10 Home Care Disasters to Avoid

1.- Medication Mismanagement

Since medication mismanagement can lead to serious illness or even death, proper medication management should arguably be the top priority for in home health care. The problem of medication errors among the home health care population is greater than in other health care. The majority of older home health care patients routinely take more than five prescription drugs, and many patients deviate from their prescribed medication regime. Nearly one-third of older home health care patients have a potential medication problem or are taking a drug considered inappropriate for older people. If your loved one has problems remembering his or her medication regime (the whats, the whens, and how much to take), you should make sure that any potential caregiver can help guide your loved one in this area.

2.- Hiring Inexperienced Caregivers

When it comes to caring for your loved one, you don’t want inexperience to affect your loved one’s quality of life. Experienced caregivers are confident with their abilities, but they also know when an emergency demands immediate attention from paramedics or a doctor.

3.- Hiring Company That Doesn't Carry Liability Insurance

Having a relative stranger in your home carries certain risks. What if the caregiver suffers an injury or falls ill? Any licensed, reputable, professional agency will carry liability insurance to provide you with peace of mind.

4.- No Backups In Place for Emergencies

The sure sign of a company you should avoid – they don’t plan for caregiver absences. If there is no backup system and no plan in the event that the regular caregiver gets sick, your loved one could suffer. This is especially troublesome if your loved one lives quite a distance from friends and family. A strong home health care company will have a detailed backup plan in case of emergencies.

5.- Revolving Door Care Providers

Your loved one needs daily home health care – could you imagine if a different caregiver showed up for each of the seven days of the week? Nobody expects caregivers to work seven days a week, but an effort should be made to consistently send the same personnel. Off days, vacations, illnesses and employee turnover clearly dictate that more than one person will be sent to your loved one’s home. Having a stranger take care of you in your own home is an intensely personal situation, and loved ones can benefit from having some stability and familiarity with their health care providers. A rotation of two to three caregivers that your loved one likes, is ideal.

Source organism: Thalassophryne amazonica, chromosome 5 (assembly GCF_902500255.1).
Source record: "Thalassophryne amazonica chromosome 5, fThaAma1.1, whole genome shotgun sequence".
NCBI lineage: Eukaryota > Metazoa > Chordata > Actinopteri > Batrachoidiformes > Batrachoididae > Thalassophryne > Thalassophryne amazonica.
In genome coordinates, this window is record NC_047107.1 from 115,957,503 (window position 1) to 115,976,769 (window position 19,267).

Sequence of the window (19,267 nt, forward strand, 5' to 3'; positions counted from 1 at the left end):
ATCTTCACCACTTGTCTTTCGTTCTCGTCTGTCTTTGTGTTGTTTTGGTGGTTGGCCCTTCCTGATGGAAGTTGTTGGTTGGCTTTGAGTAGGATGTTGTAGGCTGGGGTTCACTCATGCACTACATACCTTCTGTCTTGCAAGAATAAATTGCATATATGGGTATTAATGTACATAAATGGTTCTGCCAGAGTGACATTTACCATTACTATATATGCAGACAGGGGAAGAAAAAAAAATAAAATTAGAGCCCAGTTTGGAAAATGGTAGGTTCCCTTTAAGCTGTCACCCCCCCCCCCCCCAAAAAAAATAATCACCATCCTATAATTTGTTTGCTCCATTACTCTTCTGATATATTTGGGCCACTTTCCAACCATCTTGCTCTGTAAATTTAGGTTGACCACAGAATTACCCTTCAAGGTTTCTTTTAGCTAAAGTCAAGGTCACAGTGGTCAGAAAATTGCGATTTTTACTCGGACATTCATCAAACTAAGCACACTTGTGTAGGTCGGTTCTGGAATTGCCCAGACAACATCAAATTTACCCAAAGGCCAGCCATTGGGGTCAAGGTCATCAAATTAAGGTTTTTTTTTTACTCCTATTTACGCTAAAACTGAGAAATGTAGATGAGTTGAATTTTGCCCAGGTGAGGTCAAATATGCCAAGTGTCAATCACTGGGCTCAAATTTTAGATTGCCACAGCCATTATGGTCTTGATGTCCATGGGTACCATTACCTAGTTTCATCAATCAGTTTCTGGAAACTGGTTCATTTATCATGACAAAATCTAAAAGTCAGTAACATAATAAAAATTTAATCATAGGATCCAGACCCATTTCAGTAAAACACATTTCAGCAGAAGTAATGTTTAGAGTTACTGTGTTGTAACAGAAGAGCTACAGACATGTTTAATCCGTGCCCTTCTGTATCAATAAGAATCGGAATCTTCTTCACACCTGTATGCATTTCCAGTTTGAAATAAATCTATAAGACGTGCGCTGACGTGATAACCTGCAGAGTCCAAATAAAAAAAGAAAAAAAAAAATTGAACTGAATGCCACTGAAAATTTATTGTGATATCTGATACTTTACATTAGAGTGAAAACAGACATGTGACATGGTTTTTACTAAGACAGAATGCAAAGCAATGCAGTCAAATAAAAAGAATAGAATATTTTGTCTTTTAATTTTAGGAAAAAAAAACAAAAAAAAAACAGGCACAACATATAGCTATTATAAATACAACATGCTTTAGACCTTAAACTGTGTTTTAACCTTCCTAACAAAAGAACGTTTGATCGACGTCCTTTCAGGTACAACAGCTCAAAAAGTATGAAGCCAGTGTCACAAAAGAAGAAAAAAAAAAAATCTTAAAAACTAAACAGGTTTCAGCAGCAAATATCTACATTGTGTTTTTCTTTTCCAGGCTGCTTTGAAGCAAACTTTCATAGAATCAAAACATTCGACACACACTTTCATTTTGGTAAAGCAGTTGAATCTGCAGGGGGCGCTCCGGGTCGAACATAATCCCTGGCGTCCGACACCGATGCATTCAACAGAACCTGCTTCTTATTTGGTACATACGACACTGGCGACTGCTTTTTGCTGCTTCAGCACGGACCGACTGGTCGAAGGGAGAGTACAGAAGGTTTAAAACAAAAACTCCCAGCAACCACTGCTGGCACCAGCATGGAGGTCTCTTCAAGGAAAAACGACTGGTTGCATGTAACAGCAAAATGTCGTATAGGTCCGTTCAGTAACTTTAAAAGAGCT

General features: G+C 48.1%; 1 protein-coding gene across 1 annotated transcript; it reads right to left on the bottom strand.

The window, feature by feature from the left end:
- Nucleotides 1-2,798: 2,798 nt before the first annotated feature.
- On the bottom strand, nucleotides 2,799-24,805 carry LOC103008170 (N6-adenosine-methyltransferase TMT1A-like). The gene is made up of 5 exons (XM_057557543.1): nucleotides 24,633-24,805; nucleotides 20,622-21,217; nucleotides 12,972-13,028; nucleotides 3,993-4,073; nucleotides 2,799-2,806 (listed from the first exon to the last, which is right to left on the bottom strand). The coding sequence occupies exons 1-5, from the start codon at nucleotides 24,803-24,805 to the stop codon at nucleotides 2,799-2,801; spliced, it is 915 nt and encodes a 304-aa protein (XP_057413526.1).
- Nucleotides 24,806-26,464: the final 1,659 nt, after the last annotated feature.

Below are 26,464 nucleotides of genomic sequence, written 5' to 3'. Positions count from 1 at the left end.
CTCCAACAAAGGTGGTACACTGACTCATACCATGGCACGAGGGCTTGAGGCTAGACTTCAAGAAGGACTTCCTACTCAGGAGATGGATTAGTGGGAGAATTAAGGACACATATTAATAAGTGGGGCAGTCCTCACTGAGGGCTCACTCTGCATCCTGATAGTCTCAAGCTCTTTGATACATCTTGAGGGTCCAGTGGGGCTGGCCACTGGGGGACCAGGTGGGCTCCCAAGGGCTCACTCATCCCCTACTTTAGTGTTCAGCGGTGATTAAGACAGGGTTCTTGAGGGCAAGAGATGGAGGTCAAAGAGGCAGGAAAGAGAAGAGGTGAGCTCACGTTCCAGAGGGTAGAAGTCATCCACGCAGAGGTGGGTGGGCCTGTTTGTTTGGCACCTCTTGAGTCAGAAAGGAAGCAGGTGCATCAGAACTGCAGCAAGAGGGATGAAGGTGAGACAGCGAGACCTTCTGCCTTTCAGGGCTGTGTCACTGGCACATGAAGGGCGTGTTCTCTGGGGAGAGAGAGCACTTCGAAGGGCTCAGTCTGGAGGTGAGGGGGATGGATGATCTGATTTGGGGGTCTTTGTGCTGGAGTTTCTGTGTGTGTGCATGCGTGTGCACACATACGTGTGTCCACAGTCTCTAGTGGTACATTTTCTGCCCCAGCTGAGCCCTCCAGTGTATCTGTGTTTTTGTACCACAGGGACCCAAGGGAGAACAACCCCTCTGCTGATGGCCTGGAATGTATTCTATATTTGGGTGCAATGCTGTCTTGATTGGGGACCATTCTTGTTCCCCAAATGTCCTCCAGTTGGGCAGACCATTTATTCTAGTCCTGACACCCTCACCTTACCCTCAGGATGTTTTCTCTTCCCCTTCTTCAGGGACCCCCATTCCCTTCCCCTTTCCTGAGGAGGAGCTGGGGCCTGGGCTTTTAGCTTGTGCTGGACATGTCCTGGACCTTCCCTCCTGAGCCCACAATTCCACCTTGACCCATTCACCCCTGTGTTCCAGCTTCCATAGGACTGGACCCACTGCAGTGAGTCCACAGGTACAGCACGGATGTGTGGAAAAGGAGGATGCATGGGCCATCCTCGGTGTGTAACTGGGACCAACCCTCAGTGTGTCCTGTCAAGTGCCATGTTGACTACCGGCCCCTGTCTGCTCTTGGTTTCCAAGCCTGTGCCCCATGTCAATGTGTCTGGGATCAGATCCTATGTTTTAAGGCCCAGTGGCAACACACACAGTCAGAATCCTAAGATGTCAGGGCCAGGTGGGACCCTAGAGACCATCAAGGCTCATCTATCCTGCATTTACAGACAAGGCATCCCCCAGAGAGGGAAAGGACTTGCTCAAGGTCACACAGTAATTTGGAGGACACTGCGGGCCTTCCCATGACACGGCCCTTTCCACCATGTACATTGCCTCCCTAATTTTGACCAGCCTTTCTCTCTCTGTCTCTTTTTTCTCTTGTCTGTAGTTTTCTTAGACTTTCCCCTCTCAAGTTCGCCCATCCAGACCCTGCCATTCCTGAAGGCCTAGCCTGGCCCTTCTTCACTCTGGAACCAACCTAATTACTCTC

6.- Taking on Too Much Yourself

Providing home health care for a loved one often requires boundless energy, time, patience – and expertise. While it’s admirable to take on the role of primary caretaker for your loved one, you may be doing a disservice to both you and your loved one. If you have a job, family responsibilities and hobbies, you might not be able to find the adequate time to devote to your loved one. And the opposite can occur: you dedicate substantial time to caring for your loved one, but your other responsibilities suffer. Another issue: Are you knowledgeable enough about your loved one’s health issues and medications to be able to provide? Giving up control and allowing professionals to care for your loved one might not be an easy decision, but it could produce the most desirable outcome.

7.- Not Personalizing Your Loved One's Care

If your loved one has diabetes, wouldn’t you want to hire an agency or health care specialist who has experience taking care of diabetics? Don’t you want someone who knows the signs and symptoms that indicate an imminent diabetic emergency, such as a seizure? Make sure that the agency you hire sends personnel who have knowledge and experience with your loved one’s specific health problems and needs.
d, licensed, and state certified. They are committed in providing homecare with affection, respect, and dignity.

8.- Paying More Than You Can Afford

Everyone wants their loved ones to have the best care possible. But not budgeting properly and paying more than you can afford can have dire consequences. If your loved one only needs a few hours of home care a week, don’t schedule 40 or more hours. In addition, some hospitals might not even tell you that you have a choice of agencies – they might refer you to “their people,” an agency that the hospital owns. You do have a choice, and you owe it to your loved one to do some research and find the best, most personalized home health care possible.

9.- Not Checking References

Checking an applicant’s references should be standard operating procedure for any field, but is especially important when it comes to health care. After all, health care providers have a lot of responsibilities in their hands. Any reputable company or agency should have a thorough reference-checking system in place.

10.- No Background Check

Another important part of the home health care process is performing thorough background checks on job applicants. Even if an applicant who gives the best interview in the history of the company, you want to check his or her background. A con artist can take advantage of lax home health agencies – and your loved one will ultimately wind up the victim. Because of the enormous advancements in technology and information distribution, there is no excuse for not conducting thorough background checks on all applicants.

A way to avoid all these potential disasters is to choose a reputable, licensed home health care company like Angel Care. Their professionals provide high-quality home care services right in your own home. Angel Care is licensed by the Agency for Healthcare Administration of Florida (AHCA). Their “angels” are experienced, licensed, and state certified. They are committed in providing homecare with affection, respect, and dignity.

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